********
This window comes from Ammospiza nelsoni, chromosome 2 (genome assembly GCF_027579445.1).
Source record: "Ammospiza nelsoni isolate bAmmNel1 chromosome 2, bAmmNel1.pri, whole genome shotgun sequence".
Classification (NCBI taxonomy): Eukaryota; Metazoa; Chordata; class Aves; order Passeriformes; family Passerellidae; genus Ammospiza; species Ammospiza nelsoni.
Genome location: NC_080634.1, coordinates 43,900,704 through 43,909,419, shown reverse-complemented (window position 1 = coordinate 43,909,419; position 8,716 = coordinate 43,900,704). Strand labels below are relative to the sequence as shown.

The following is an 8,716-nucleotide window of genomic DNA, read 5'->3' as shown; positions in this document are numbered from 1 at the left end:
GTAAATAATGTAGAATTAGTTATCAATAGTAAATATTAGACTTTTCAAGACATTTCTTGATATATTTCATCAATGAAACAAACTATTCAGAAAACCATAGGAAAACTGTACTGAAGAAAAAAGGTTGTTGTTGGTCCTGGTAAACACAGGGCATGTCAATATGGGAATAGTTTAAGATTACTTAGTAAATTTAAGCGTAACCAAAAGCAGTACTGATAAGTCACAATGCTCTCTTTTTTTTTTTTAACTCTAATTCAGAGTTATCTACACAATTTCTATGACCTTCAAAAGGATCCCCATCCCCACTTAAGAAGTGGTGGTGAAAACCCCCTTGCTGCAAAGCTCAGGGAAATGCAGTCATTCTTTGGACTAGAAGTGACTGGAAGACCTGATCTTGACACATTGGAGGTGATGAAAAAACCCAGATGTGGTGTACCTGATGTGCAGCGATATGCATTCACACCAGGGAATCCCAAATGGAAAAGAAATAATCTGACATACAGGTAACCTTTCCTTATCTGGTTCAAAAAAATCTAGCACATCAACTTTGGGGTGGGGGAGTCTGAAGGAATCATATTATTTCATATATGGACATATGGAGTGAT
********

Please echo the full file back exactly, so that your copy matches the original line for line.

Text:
This window comes from Ammospiza nelsoni, chromosome 2 (genome assembly GCF_027579445.1).
Source record: "Ammospiza nelsoni isolate bAmmNel1 chromosome 2, bAmmNel1.pri, whole genome shotgun sequence".
Classification (NCBI taxonomy): Eukaryota; Metazoa; Chordata; class Aves; order Passeriformes; family Passerellidae; genus Ammospiza; species Ammospiza nelsoni.
Genome location: NC_080634.1, coordinates 43,900,704 through 43,909,419, shown reverse-complemented (window position 1 = coordinate 43,909,419; position 8,716 = coordinate 43,900,704). Strand labels below are relative to the sequence as shown.

The following is an 8,716-nucleotide window of genomic DNA, read 5'->3' as shown; positions in this document are numbered from 1 at the left end:
GTAAATAATGTAGAATTAGTTATCAATAGTAAATATTAGACTTTTCAAGACATTTCTTGATATATTTCATCAATGAAACAAACTATTCAGAAAACCATAGGAAAACTGTACTGAAGAAAAAAGGTTGTTGTTGGTCCTGGTAAACACAGGGCATGTCAATATGGGAATAGTTTAAGATTACTTAGTAAATTTAAGCGTAACCAAAAGCAGTACTGATAAGTCACAATGCTCTCTTTTTTTTTTTTAACTCTAATTCAGAGTTATCTACACAATTTCTATGACCTTCAAAAGGATCCCCATCCCCACTTAAGAAGTGGTGGTGAAAACCCCCTTGCTGCAAAGCTCAGGGAAATGCAGTCATTCTTTGGACTAGAAGTGACTGGAAGACCTGATCTTGACACATTGGAGGTGATGAAAAAACCCAGATGTGGTGTACCTGATGTGCAGCGATATGCATTCACACCAGGGAATCCCAAATGGAAAAGAAATAATCTGACATACAGGTAACCTTTCCTTATCTGGTTCAAAAAAATCTAGCACATCAACTTTGGGGTGGGGGAGTCTGAAGGAATCATATTATTTCATATATGGACATATGGAGTGAT